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  45. Well there are quite a lot of names on here that I remember, plus the great Tilery Road School. Met up with John Wells recently and Gillian Morgan. For those of you who might be wondering I was Billy Clarks younger brother. So I was at school with Geoffrey Madigan, Alan Thompson and Trevor Ayre. David Goldsborough 15 Weston Crescent I think, we lived in number 9 with John Wells in No 13. Great times indeed.

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  46. Just spent a few fantastic days with Brian Madigan, his sister Susan and their partners in Melbourne – What a fantastic time we had talking about the old days and drinking lots of red wine. Tilery road will live on forever in our hearts. I think I remember every bit of it with such fondness. Lovely to hear from Lorraine Kilvington, David Goldsborough, Norman Hill, Stephen Watson and many more from Stockton. Anyone comming to Australia ( Melbourne ) is welcome to catch up.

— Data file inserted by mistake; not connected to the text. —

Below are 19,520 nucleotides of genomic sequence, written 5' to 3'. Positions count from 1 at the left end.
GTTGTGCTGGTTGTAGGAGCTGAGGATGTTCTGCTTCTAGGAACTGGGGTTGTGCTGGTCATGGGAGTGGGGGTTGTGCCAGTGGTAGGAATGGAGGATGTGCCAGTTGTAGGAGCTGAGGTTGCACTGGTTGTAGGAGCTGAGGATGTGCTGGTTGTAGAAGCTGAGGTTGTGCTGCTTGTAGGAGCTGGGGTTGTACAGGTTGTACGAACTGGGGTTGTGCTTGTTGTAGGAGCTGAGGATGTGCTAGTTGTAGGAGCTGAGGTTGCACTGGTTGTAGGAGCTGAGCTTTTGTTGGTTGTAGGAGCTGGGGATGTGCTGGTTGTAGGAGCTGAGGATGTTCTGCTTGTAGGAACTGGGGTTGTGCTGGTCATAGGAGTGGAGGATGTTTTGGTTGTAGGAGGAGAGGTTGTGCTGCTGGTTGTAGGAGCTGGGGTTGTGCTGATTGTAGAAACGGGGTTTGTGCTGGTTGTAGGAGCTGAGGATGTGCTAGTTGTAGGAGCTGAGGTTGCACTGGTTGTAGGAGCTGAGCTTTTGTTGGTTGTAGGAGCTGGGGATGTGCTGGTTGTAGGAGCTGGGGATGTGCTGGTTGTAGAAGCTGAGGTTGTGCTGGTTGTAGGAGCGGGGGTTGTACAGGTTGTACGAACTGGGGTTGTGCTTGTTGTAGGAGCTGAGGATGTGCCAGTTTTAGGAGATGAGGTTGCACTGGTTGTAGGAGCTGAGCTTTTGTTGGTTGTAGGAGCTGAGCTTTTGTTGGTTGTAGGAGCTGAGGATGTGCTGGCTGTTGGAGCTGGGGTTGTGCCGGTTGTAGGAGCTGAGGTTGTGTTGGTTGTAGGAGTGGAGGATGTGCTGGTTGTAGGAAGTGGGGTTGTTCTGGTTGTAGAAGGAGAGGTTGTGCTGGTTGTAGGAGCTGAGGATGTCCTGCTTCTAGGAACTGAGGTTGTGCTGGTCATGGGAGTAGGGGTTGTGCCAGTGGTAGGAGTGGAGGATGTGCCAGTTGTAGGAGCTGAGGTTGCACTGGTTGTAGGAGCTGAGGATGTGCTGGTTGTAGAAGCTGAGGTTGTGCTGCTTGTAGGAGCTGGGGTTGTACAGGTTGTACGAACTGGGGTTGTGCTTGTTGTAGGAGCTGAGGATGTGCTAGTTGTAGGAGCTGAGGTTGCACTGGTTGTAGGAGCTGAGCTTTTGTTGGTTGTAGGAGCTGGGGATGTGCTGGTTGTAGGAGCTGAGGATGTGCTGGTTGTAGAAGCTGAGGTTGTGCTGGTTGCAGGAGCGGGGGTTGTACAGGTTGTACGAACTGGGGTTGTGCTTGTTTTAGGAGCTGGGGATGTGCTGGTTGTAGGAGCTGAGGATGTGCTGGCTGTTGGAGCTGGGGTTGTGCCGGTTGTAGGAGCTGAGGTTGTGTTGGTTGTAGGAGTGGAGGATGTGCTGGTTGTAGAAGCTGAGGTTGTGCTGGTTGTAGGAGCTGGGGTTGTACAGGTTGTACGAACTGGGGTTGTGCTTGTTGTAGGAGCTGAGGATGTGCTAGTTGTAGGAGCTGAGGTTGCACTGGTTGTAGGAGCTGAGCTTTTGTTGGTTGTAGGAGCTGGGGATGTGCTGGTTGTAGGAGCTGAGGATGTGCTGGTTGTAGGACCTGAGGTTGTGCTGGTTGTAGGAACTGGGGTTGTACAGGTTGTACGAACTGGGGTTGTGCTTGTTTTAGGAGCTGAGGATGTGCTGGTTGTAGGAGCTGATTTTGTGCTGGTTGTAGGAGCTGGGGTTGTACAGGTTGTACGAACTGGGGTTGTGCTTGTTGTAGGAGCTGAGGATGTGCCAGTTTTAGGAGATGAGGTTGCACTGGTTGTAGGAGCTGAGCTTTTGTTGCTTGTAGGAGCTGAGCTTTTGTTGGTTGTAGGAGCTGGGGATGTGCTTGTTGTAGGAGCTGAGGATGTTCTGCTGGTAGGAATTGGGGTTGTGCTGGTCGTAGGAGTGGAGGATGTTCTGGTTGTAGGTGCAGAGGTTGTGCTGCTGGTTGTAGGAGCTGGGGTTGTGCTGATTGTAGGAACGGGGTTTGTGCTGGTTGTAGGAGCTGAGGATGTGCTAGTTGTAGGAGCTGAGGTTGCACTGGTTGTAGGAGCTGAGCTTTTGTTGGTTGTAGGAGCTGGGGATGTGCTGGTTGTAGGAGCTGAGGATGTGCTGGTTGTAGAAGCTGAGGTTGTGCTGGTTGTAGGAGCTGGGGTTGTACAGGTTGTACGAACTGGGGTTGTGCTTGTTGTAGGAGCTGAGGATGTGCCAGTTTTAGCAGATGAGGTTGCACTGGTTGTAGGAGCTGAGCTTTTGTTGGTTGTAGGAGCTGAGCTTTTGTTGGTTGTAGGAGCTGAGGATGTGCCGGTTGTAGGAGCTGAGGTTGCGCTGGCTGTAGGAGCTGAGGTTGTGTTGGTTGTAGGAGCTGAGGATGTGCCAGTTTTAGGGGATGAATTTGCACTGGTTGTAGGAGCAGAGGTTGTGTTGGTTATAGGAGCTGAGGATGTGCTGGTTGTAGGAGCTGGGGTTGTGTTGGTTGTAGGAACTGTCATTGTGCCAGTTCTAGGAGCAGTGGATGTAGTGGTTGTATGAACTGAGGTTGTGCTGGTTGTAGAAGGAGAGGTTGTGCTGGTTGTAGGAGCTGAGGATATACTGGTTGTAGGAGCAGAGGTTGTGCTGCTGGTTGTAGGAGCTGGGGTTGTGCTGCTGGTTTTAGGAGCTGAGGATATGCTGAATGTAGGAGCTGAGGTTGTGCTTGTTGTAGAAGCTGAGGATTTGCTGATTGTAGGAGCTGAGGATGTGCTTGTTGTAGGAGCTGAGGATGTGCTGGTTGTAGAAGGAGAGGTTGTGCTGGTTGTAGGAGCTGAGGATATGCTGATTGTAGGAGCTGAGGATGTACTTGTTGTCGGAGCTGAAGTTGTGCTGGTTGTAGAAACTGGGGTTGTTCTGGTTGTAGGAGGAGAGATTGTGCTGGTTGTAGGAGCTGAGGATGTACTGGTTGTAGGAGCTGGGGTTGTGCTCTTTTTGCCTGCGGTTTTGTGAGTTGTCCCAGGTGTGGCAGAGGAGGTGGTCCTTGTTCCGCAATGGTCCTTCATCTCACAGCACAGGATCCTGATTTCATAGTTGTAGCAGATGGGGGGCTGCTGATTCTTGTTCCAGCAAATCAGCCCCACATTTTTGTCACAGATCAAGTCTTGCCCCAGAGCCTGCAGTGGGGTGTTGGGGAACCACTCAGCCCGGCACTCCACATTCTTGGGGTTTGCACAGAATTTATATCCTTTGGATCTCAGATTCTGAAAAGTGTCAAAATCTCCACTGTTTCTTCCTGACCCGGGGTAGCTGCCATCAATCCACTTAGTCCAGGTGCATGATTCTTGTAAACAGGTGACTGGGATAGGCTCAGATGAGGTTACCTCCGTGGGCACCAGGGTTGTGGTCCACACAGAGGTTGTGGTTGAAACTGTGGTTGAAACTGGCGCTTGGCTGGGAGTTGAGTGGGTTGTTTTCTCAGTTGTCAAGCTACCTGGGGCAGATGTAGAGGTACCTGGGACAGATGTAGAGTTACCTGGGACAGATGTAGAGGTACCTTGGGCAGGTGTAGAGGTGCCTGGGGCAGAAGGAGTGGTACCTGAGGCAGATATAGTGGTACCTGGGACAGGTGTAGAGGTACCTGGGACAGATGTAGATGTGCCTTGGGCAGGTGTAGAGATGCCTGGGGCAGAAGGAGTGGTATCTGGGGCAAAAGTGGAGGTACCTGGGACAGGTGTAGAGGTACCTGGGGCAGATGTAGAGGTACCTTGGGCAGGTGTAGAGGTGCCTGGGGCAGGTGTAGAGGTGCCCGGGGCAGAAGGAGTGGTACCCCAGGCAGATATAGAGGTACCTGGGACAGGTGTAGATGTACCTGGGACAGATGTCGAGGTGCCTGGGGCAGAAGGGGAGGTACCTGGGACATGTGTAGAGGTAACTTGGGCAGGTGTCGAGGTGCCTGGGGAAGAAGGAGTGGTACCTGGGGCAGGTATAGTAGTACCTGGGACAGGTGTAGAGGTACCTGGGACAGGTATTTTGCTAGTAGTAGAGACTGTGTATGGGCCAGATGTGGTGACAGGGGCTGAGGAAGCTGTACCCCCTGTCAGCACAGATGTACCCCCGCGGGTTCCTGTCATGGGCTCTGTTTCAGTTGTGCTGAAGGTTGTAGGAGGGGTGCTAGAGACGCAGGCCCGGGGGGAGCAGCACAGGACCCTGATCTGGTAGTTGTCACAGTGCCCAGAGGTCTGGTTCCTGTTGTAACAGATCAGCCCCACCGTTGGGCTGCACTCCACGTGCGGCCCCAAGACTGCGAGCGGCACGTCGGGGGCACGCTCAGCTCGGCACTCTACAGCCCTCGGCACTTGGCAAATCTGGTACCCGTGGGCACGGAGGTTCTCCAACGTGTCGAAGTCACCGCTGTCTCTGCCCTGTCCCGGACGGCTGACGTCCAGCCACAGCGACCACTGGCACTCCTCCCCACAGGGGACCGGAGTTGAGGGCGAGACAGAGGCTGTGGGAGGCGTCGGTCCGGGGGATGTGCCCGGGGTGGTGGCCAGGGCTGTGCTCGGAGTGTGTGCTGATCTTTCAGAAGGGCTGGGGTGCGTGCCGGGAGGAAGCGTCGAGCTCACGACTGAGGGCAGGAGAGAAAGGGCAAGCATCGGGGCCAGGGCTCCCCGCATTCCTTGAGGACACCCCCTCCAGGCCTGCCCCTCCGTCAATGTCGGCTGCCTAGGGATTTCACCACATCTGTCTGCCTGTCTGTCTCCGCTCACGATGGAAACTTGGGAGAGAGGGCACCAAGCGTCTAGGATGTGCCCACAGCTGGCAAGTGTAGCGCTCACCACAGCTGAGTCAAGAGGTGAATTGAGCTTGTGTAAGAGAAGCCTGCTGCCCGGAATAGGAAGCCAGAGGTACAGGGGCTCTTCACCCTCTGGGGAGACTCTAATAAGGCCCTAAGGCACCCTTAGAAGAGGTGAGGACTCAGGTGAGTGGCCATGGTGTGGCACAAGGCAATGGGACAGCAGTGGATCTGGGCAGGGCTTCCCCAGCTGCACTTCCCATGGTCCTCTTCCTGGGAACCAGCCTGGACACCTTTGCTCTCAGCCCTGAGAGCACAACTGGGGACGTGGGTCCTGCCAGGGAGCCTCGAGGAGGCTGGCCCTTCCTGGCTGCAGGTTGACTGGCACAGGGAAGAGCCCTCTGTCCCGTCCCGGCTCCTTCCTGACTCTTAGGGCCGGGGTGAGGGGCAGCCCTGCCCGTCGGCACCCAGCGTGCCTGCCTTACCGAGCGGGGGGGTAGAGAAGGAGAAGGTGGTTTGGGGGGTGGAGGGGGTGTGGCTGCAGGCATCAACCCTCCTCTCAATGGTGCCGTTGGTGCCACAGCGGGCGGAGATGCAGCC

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    • Now then George, we met last time in the late 70s on the Qantas aircraft in London Heathrow. You were going home to Melbourne with your partner, I was based in Singapore during that period. I still live in Yarm after moving from Victoria estate and frequently visit the old house location. Amazing what memories come back everytime I see the place, which sadly is being demolished along with the rest of the estate and the Spotted Cow pub. I’m still working between Europe ,USA and Asia. I’m currently based in Perth (WA). I had your old mate Eddie Russell working for me a few years ago, just around the corner from you in Portland.( SA ).
      Be good to hear from you. its been a very long time mate. ( FREDDY BROWN )

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      • Hello Freddie (Dave).
        Just came across this website, amazing that you and George are still in contact.
        How are you doing.
        Regards Eddie Russell (Jack).

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    • As boys born 1948 and 1949 Eric and Frank Dinsdale, we lived at 21 Moss Street our back gate looked straight into the clayhole and the allotments. The family name was Whitfield my Mum was Eva, uncles were John, (Last Mayor of Stockton before it became Cleveland borough) George and Harold. Grandparents were John Whitfield and Annie Whitfield. Remember Neville Towse, Anne Lambert, Dennis ? and the Popple family close by.